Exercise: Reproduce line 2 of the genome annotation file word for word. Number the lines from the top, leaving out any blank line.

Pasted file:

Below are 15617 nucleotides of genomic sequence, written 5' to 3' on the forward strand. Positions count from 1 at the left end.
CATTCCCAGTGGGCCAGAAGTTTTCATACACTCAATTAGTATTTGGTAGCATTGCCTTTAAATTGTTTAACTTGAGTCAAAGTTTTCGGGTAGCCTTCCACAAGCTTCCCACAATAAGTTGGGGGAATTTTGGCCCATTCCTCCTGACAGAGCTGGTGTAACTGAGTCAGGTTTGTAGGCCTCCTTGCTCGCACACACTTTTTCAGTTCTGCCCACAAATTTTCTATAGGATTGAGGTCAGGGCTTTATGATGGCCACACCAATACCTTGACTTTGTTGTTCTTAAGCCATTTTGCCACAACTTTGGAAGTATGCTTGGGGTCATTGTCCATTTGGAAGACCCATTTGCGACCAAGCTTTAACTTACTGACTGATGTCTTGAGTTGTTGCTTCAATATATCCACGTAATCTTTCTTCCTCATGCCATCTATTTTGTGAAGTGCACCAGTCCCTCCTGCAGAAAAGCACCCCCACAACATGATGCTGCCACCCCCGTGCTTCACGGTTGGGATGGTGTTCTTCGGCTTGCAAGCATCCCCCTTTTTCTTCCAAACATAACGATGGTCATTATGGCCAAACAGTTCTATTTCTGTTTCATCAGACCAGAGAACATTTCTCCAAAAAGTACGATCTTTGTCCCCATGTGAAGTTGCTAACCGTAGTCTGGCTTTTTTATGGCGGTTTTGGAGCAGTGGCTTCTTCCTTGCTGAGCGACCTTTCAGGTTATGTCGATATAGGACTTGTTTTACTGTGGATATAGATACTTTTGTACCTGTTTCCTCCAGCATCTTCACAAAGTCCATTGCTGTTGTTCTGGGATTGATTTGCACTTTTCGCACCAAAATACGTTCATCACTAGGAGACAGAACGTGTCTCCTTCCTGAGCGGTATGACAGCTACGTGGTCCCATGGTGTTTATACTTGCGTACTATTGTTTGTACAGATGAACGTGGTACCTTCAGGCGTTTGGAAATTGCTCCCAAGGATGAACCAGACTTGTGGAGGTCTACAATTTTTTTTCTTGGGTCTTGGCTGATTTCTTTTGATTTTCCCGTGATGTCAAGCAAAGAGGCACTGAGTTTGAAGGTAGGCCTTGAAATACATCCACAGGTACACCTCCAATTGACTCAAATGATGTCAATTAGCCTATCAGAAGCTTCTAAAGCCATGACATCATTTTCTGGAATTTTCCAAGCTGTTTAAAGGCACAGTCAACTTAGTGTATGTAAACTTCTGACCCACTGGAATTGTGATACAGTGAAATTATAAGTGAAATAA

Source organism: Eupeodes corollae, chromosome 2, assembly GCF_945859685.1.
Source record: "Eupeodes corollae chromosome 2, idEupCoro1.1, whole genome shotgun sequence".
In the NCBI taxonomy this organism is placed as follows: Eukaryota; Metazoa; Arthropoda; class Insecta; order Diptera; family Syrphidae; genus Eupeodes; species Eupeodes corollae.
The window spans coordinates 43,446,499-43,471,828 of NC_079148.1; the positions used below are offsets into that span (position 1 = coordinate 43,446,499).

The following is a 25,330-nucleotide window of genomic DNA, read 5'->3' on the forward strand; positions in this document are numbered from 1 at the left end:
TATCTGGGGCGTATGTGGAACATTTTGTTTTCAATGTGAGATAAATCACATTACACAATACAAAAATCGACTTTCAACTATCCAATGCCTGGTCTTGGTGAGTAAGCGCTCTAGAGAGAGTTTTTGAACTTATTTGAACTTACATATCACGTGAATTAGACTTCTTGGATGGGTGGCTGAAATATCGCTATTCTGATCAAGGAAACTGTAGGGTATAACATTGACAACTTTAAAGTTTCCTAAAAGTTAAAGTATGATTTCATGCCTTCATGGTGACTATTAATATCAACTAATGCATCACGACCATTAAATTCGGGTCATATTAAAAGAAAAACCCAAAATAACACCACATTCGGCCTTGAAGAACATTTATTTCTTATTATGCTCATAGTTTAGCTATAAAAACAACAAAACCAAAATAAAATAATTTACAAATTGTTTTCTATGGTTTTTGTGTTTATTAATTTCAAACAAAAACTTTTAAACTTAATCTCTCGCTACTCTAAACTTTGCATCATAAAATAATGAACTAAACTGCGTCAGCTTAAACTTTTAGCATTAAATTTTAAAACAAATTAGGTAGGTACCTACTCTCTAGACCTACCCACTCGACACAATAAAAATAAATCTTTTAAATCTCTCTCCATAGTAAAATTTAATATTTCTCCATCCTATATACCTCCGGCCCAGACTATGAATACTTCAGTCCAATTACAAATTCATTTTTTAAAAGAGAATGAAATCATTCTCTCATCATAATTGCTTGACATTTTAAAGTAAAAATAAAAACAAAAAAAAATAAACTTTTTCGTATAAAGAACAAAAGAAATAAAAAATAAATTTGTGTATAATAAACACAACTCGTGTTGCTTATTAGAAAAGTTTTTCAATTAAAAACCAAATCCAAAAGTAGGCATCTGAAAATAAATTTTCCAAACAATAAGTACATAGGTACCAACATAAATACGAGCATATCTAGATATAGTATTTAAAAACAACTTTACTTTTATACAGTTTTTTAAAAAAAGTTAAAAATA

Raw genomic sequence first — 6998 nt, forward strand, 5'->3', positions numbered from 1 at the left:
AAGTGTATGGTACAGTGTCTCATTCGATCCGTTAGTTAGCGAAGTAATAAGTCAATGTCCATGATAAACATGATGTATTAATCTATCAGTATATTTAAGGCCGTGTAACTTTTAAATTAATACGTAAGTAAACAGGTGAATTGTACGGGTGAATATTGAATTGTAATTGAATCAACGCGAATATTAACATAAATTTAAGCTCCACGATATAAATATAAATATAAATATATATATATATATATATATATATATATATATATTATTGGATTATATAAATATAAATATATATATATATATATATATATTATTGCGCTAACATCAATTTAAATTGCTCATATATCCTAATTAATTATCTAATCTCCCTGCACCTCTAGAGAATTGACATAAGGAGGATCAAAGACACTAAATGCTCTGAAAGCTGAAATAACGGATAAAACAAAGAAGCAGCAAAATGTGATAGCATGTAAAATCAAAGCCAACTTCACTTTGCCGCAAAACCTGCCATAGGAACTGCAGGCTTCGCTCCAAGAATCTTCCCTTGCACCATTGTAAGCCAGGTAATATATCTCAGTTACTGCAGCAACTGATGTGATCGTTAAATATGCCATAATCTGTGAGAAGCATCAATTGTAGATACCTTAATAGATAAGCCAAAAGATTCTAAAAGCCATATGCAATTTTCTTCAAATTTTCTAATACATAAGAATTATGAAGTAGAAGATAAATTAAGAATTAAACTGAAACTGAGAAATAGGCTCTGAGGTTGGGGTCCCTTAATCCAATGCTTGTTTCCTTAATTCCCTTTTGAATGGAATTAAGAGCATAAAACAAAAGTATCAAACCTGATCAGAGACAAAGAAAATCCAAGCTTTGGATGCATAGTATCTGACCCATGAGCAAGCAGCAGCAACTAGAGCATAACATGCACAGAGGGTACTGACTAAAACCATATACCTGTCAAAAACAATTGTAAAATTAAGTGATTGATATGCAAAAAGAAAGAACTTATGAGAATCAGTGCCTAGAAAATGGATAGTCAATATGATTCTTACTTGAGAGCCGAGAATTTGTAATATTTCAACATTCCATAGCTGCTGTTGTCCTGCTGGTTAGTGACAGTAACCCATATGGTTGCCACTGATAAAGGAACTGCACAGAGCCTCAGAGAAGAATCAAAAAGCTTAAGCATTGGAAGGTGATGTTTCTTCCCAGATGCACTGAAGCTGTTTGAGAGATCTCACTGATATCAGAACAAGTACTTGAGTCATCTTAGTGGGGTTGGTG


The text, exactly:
CATTCCCAGTGGGCCAGAAGTTTTCATACACTCAATTAGTATTTGGTAGCATTGCCTTTAAATTGTTTAACTTGAGTCAAAGTTTTCGGGTAGCCTTCCACAAGCTTCCCACAATAAGTTGGGGGAATTTTGGCCCATTCCTCCTGACAGAGCTGGTGTAACTGAGTCAGGTTTGTAGGCCTCCTTGCTCGCACACACTTTTTCAGTTCTGCCCACAAATTTTCTATAGGATTGAGGTCAGGGCTTTATGATGGCCACACCAATACCTTGACTTTGTTGTTCTTAAGCCATTTTGCCACAACTTTGGAAGTATGCTTGGGGTCATTGTCCATTTGGAAGACCCATTTGCGACCAAGCTTTAACTTACTGACTGATGTCTTGAGTTGTTGCTTCAATATATCCACGTAATCTTTCTTCCTCATGCCATCTATTTTGTGAAGTGCACCAGTCCCTCCTGCAGAAAAGCACCCCCACAACATGATGCTGCCACCCCCGTGCTTCACGGTTGGGATGGTGTTCTTCGGCTTGCAAGCATCCCCCTTTTTCTTCCAAACATAACGATGGTCATTATGGCCAAACAGTTCTATTTCTGTTTCATCAGACCAGAGAACATTTCTCCAAAAAGTACGATCTTTGTCCCCATGTGAAGTTGCTAACCGTAGTCTGGCTTTTTTATGGCGGTTTTGGAGCAGTGGCTTCTTCCTTGCTGAGCGACCTTTCAGGTTATGTCGATATAGGACTTGTTTTACTGTGGATATAGATACTTTTGTACCTGTTTCCTCCAGCATCTTCACAAAGTCCATTGCTGTTGTTCTGGGATTGATTTGCACTTTTCGCACCAAAATACGTTCATCACTAGGAGACAGAACGTGTCTCCTTCCTGAGCGGTATGACAGCTACGTGGTCCCATGGTGTTTATACTTGCGTACTATTGTTTGTACAGATGAACGTGGTACCTTCAGGCGTTTGGAAATTGCTCCCAAGGATGAACCAGACTTGTGGAGGTCTACAATTTTTTTTCTTGGGTCTTGGCTGATTTCTTTTGATTTTCCCGTGATGTCAAGCAAAGAGGCACTGAGTTTGAAGGTAGGCCTTGAAATACATCCACAGGTACACCTCCAATTGACTCAAATGATGTCAATTAGCCTATCAGAAGCTTCTAAAGCCATGACATCATTTTCTGGAATTTTCCAAGCTGTTTAAAGGCACAGTCAACTTAGTGTATGTAAACTTCTGACCCACTGGAATTGTGATACAGTGAAATTATAAGTGAAATAA